Alex Cohen Host, Morning Edition
Alex Cohen is the local host of "Morning Edition", NPR's most popular show. Prior to that, she was co-host of KPCC's "Take Two" and "All Things Considered."
Before joining Southern California Public Radio, Alex was a host and reporter for NPR's "Day to Day." She's also served as a host and reporter for NPR's "Morning Edition" and "All Things Considered" as well as American Public Media's "Marketplace" and "Weekend America." Prior to that, she was the L.A. Bureau Chief for KQED FM in San Francisco. She has won several journalism awards including the LA Press Club’s Best Radio Anchor prize.
As her roller derby alter-ego, Axles of Evil, Cohen made a cameo appearance and served as the trainer and choreographer for the Drew Barrymore derby film "Whip It." She is also the co-author of the book "Down and Derby: The Insider's Guide to Roller Derby."
Stories by Alex Cohen
Even though São Paulo is in Brazil, which has one eighth of the world's fresh water, it's suffering a major water shortage. And residents aren't happy.
Shirley Halperin and Chris Martins join Alex Cohen in studio for Tuesday Reviewsday, our weekly new music segment. This week, Ricked Wicky, Elle King and more.
Actor David Cross recently took to crowdsourcing site Kickstarter to help distribute his directorial debut, "Hits," a dark comedy about the nature of fame in the age of social media.
Alex Cohen is joined in the studio by Liam Hayes - previously known for playing under the name Plush - to talk about the release of his latest album.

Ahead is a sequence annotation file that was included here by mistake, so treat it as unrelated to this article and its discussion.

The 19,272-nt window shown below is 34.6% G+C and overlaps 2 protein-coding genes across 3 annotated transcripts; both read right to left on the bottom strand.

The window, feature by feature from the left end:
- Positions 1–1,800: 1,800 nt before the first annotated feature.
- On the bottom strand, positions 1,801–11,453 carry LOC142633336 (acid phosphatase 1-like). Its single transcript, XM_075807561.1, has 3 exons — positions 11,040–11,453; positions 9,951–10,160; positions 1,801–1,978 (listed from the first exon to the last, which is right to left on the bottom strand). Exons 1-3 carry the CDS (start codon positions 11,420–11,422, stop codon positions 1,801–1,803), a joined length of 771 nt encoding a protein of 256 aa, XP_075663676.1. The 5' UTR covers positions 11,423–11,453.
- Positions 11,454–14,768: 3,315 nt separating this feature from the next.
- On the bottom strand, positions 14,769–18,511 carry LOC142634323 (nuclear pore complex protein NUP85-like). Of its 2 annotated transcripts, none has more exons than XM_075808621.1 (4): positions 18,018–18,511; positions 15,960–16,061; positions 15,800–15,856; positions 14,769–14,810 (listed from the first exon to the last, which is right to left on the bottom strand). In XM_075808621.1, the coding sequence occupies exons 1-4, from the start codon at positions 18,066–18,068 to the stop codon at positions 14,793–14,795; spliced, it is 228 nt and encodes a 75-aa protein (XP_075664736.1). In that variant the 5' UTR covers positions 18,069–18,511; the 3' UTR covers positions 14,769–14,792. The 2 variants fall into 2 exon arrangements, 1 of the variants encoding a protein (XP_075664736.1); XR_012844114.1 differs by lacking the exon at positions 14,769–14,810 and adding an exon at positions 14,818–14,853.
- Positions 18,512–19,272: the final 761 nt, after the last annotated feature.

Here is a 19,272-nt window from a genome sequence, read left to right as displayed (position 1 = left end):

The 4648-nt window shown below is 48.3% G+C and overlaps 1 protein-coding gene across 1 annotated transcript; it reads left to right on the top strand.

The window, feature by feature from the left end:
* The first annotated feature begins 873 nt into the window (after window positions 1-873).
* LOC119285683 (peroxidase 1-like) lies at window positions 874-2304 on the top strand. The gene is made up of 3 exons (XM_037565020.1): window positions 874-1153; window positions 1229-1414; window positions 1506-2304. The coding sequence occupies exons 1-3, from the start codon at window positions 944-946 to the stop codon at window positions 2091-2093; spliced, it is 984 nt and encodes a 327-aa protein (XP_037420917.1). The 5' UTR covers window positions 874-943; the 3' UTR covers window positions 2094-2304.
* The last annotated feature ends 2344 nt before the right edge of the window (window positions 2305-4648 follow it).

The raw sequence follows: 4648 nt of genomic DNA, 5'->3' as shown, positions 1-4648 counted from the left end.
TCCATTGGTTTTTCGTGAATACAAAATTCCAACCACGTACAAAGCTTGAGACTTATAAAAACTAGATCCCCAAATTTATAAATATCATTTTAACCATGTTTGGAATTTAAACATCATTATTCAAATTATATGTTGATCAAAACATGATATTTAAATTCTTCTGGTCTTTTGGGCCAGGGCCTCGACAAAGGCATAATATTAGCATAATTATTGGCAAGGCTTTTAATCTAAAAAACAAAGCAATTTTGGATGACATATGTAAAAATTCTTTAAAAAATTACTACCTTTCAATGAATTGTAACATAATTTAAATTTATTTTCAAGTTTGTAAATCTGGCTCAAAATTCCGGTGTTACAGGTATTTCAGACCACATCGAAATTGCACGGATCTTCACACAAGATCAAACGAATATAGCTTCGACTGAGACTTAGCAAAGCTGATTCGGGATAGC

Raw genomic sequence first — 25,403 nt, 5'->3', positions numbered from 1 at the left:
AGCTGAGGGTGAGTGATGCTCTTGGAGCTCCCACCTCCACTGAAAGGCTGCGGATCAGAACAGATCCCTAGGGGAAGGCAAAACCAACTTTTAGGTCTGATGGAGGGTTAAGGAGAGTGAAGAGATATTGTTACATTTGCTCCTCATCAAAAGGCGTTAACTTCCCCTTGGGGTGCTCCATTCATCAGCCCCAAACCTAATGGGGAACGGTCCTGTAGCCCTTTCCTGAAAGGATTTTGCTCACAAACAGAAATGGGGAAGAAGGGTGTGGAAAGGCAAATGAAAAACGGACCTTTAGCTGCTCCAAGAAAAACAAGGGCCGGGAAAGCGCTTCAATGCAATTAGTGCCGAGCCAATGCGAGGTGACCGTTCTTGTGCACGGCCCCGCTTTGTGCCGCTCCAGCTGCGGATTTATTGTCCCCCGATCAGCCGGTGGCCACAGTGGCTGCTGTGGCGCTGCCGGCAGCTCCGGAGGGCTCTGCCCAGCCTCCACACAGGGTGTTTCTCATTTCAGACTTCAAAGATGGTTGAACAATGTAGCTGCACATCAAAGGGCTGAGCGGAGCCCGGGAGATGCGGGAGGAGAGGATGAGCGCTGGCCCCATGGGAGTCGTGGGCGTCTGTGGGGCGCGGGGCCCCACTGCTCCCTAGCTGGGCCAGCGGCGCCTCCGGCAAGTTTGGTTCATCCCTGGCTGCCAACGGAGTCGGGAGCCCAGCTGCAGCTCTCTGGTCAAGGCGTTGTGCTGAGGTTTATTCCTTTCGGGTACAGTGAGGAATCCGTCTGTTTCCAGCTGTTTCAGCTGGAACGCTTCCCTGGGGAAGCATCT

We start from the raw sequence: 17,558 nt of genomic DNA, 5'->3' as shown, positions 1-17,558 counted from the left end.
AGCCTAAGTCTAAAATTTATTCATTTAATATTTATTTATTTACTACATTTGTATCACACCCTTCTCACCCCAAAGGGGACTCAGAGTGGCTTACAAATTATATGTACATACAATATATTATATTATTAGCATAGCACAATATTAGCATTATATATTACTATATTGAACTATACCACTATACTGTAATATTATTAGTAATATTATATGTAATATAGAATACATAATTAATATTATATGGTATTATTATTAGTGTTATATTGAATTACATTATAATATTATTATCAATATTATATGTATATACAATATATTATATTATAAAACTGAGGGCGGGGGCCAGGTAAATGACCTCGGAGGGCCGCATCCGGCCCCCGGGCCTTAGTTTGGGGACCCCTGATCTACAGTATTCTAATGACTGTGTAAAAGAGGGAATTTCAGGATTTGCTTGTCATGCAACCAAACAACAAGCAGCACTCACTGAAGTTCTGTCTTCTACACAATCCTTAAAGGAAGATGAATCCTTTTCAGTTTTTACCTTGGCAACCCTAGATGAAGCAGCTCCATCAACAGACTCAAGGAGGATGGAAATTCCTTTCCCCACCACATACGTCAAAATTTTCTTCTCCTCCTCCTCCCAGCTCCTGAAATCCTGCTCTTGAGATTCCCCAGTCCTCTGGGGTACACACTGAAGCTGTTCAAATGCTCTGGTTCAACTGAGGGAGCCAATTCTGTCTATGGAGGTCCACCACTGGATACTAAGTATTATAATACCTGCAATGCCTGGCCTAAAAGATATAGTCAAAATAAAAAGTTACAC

The Cyber Threat Intelligence Integration Center will coordinate cyber threat intelligence from the FBI, the NSA and other federal agencies.
Southern California Public Radio's health reporter, Rebecca Plevin, is in for our weekly segment, Impatient, to answer listener questions about the measles vaccine.
He's been behind the camera of all of Wes Anderson's live action films - including "The Grand Budapest Hotel," and he just got his first Oscar nomination.
It's February, W2s are arriving in the mail, and that means one thing: tax time. But this year, because of Obamacare, the process will be a little different.
To get more affordable housing in L.A., Angelenos are going to have to get comfortable with building up. But that doesn't necessarily mean more NYC-like skyscrapers.
According to Bloomberg Businessweek, the 94 year old company is in bankruptcy talks, will be delisted on the stock exchange and could be selling off its assets.
"I would sit in front of the mirror and try to learn to isolate those [facial] muscles," says Redmayne when talking about his role in "The Theory of Everything."
The Super Bowl is one of the most powerful media to present a message to an audience, said Rama Yelkur, Dean of the College of Business and Management at Saginaw State University in Michigan.
In response to anti-Islam bus ads, a creative group pasted images of Kamala Khan, or Ms. Marvel, a muslim teenage super hero, over the sides of the ads.
Over 60 years, more than 200,000 Korean children were adopted overseas, most to U.S. families. Now, many are heading back to their roots.
Susan Orlean's upcoming book is all about L.A.'s Central Public Library and the deliberately-set fire that destroyed 20 percent of its holdings. But what does it feel like to burn a book? To find out, she'd have to burn one herself.